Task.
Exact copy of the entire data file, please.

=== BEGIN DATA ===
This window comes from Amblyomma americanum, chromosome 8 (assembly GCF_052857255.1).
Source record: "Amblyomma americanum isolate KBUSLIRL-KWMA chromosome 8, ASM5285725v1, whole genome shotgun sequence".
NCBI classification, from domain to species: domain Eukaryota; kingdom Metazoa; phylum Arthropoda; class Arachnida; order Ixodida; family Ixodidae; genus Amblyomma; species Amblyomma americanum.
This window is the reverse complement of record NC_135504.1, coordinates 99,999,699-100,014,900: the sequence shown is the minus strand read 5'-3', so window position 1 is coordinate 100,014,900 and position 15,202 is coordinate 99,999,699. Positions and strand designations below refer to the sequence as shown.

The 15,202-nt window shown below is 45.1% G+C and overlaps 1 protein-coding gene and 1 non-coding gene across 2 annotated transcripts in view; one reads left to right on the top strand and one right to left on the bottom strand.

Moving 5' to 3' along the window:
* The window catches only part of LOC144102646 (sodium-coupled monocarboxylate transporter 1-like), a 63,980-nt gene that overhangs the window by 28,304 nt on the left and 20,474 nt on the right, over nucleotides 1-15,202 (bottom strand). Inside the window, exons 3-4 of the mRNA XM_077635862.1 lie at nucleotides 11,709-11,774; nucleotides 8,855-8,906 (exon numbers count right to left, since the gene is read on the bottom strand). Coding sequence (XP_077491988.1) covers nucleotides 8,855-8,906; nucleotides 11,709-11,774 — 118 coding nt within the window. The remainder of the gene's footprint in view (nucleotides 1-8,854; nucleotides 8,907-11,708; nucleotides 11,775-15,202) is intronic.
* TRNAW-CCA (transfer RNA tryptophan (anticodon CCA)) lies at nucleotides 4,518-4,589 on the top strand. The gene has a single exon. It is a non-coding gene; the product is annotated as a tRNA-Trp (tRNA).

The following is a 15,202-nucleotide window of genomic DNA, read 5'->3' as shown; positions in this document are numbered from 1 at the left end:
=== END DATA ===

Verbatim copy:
This window comes from Amblyomma americanum, chromosome 8 (assembly GCF_052857255.1).
Source record: "Amblyomma americanum isolate KBUSLIRL-KWMA chromosome 8, ASM5285725v1, whole genome shotgun sequence".
NCBI classification, from domain to species: domain Eukaryota; kingdom Metazoa; phylum Arthropoda; class Arachnida; order Ixodida; family Ixodidae; genus Amblyomma; species Amblyomma americanum.
This window is the reverse complement of record NC_135504.1, coordinates 99,999,699-100,014,900: the sequence shown is the minus strand read 5'-3', so window position 1 is coordinate 100,014,900 and position 15,202 is coordinate 99,999,699. Positions and strand designations below refer to the sequence as shown.

The 15,202-nt window shown below is 45.1% G+C and overlaps 1 protein-coding gene and 1 non-coding gene across 2 annotated transcripts in view; one reads left to right on the top strand and one right to left on the bottom strand.

Moving 5' to 3' along the window:
* The window catches only part of LOC144102646 (sodium-coupled monocarboxylate transporter 1-like), a 63,980-nt gene that overhangs the window by 28,304 nt on the left and 20,474 nt on the right, over nucleotides 1-15,202 (bottom strand). Inside the window, exons 3-4 of the mRNA XM_077635862.1 lie at nucleotides 11,709-11,774; nucleotides 8,855-8,906 (exon numbers count right to left, since the gene is read on the bottom strand). Coding sequence (XP_077491988.1) covers nucleotides 8,855-8,906; nucleotides 11,709-11,774 — 118 coding nt within the window. The remainder of the gene's footprint in view (nucleotides 1-8,854; nucleotides 8,907-11,708; nucleotides 11,775-15,202) is intronic.
* TRNAW-CCA (transfer RNA tryptophan (anticodon CCA)) lies at nucleotides 4,518-4,589 on the top strand. The gene has a single exon. It is a non-coding gene; the product is annotated as a tRNA-Trp (tRNA).

The following is a 15,202-nucleotide window of genomic DNA, read 5'->3' as shown; positions in this document are numbered from 1 at the left end: